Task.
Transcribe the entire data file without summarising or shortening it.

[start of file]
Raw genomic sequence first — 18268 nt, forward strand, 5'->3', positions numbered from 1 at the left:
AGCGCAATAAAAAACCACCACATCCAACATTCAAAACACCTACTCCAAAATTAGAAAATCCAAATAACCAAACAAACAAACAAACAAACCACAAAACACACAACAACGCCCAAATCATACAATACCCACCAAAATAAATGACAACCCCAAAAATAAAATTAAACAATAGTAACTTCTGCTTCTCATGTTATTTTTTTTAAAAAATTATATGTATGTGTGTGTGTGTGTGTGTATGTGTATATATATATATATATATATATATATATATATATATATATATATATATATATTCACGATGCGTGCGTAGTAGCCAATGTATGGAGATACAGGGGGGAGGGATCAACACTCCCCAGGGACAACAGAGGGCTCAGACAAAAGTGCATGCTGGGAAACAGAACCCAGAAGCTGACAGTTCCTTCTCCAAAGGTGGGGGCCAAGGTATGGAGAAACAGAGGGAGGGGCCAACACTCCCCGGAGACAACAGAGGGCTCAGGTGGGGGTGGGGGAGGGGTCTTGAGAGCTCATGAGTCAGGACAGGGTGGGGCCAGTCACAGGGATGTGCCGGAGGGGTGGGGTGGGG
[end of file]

Raw genomic sequence first — 18268 nt, forward strand, 5'->3', positions numbered from 1 at the left:
AGCGCAATAAAAAACCACCACATCCAACATTCAAAACACCTACTCCAAAATTAGAAAATCCAAATAACCAAACAAACAAACAAACAAACCACAAAACACACAACAACGCCCAAATCATACAATACCCACCAAAATAAATGACAACCCCAAAAATAAAATTAAACAATAGTAACTTCTGCTTCTCATGTTATTTTTTTTAAAAAATTATATGTATGTGTGTGTGTGTGTGTGTATGTGTATATATATATATATATATATATATATATATATATATATATATATATATATATTCACGATGCGTGCGTAGTAGCCAATGTATGGAGATACAGGGGGGAGGGATCAACACTCCCCAGGGACAACAGAGGGCTCAGACAAAAGTGCATGCTGGGAAACAGAACCCAGAAGCTGACAGTTCCTTCTCCAAAGGTGGGGGCCAAGGTATGGAGAAACAGAGGGAGGGGCCAACACTCCCCGGAGACAACAGAGGGCTCAGGTGGGGGTGGGGGAGGGGTCTTGAGAGCTCATGAGTCAGGACAGGGTGGGGCCAGTCACAGGGATGTGCCGGAGGGGTGGGGTGGGG